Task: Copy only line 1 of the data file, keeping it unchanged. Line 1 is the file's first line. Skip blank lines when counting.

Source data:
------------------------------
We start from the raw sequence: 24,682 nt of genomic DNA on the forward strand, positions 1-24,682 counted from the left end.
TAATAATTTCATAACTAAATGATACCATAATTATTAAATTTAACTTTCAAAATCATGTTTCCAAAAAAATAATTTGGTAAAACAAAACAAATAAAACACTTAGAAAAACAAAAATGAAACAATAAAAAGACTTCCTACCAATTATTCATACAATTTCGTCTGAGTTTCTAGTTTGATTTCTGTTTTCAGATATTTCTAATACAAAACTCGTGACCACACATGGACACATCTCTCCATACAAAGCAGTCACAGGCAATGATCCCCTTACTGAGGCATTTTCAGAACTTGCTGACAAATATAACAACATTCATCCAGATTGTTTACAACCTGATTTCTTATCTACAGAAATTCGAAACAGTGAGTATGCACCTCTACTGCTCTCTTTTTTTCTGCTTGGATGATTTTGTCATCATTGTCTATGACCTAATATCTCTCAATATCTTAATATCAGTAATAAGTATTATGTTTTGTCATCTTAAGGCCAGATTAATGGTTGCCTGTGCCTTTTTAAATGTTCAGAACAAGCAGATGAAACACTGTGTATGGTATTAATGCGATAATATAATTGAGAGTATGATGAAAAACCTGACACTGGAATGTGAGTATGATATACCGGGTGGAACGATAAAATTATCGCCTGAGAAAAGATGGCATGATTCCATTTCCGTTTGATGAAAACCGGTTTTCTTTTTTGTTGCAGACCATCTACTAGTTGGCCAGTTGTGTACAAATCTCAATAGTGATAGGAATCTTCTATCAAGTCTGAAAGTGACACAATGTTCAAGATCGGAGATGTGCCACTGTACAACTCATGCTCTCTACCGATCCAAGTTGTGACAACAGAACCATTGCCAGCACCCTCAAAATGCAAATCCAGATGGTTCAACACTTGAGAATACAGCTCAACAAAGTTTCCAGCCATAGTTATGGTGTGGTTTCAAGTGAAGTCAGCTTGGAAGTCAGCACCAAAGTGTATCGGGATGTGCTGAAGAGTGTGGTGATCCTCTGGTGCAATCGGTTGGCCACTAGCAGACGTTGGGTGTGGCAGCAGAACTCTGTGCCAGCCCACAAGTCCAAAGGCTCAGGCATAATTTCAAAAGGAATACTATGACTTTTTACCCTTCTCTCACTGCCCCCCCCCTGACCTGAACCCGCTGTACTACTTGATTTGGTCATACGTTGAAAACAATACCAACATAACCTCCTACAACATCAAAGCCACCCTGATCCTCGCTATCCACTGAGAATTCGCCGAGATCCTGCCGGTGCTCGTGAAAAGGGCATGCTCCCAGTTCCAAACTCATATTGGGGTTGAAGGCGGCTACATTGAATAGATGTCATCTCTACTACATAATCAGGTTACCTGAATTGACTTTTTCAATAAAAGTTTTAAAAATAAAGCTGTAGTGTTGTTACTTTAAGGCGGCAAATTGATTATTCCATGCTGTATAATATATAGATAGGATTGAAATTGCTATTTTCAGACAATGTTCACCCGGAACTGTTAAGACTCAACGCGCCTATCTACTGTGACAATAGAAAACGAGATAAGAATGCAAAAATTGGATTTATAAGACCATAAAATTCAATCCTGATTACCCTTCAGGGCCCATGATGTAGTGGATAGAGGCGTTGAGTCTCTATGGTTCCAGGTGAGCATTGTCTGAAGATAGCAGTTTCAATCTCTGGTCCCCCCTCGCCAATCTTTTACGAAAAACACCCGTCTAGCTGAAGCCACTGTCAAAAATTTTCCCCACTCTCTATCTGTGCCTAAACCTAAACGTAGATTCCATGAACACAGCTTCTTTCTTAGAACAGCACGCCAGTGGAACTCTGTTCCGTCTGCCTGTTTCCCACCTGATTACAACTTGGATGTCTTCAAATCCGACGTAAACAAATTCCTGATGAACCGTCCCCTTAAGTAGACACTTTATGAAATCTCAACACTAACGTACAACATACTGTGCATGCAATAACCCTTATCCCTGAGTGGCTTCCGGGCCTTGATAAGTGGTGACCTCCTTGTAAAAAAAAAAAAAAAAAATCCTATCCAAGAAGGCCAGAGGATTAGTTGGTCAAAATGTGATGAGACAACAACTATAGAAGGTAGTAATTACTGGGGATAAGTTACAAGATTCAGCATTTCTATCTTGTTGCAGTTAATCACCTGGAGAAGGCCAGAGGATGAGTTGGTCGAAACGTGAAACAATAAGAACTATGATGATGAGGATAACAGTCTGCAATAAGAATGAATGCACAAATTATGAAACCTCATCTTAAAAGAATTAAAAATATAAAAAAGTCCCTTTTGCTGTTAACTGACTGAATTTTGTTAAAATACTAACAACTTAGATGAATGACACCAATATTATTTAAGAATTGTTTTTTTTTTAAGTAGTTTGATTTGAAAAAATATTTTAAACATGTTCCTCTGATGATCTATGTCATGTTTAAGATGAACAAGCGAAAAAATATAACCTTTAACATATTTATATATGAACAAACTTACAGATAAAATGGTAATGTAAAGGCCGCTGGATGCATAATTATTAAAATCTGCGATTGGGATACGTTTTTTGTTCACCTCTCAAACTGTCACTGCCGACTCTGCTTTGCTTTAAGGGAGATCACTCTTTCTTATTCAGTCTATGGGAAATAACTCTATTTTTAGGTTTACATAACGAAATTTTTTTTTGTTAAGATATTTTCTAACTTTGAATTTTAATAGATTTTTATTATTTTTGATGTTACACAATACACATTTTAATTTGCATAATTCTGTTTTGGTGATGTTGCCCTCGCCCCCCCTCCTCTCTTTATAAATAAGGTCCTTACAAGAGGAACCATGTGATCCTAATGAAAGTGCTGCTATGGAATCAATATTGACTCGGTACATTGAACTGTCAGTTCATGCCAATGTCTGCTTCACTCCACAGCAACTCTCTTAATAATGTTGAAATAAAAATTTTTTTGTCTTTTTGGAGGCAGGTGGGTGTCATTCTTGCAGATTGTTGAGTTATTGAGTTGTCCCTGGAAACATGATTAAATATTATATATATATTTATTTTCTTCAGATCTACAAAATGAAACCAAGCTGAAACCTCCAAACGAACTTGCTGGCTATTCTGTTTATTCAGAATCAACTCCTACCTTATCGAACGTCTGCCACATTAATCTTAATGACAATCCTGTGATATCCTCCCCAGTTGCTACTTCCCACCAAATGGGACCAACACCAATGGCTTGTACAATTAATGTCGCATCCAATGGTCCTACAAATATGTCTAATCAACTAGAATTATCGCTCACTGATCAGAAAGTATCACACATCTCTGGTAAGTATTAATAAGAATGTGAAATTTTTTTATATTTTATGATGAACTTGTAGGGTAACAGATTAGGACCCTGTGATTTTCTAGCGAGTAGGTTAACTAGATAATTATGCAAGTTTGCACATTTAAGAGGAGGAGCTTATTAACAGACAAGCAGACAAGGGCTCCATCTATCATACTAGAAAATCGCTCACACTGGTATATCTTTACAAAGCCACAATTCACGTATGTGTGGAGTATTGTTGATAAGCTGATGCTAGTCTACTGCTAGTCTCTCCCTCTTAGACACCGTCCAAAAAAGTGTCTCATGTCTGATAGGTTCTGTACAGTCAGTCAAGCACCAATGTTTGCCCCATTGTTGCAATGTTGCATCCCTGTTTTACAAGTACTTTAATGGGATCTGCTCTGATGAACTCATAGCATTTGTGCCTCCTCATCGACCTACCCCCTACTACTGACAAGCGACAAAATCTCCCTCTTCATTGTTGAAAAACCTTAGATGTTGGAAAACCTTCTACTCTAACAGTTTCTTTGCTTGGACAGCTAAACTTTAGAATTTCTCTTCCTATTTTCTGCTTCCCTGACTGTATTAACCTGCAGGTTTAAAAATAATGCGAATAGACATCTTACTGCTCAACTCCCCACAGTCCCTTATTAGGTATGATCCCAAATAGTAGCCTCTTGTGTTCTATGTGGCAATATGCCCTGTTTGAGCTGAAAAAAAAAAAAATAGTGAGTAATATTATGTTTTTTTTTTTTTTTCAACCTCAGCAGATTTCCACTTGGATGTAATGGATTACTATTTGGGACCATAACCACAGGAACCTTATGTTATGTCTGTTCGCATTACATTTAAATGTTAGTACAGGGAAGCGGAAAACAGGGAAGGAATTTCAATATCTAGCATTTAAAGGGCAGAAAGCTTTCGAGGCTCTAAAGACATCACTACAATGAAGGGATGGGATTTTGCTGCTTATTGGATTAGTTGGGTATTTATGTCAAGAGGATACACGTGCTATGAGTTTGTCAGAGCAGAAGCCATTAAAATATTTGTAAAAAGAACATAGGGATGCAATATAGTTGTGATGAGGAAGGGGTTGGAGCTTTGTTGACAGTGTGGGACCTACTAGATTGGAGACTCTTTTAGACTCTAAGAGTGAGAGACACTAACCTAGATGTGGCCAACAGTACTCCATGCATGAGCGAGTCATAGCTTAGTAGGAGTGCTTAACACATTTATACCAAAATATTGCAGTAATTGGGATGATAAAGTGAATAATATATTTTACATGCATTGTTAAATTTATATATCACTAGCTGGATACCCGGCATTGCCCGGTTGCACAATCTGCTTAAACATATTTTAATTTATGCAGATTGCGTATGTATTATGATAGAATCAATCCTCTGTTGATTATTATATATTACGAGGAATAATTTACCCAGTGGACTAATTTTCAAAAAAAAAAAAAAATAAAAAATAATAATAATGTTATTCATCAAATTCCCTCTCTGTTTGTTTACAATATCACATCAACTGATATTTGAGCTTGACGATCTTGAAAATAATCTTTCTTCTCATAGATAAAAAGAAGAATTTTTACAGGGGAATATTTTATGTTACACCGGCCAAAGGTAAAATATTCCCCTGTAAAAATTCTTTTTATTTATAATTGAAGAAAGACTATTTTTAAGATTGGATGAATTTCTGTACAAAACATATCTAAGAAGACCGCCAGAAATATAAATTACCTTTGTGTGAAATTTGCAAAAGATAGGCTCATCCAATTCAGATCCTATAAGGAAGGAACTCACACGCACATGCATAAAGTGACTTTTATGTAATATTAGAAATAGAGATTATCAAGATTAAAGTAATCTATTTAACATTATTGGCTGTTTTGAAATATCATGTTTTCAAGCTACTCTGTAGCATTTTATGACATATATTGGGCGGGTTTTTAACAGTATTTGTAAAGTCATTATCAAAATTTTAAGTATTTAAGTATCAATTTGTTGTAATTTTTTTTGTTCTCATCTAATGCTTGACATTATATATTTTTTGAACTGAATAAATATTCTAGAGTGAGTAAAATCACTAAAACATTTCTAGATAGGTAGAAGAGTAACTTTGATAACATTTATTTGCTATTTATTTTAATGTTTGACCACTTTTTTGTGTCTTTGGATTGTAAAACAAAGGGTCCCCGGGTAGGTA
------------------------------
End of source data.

We start from the raw sequence: 24,682 nt of genomic DNA on the forward strand, positions 1-24,682 counted from the left end.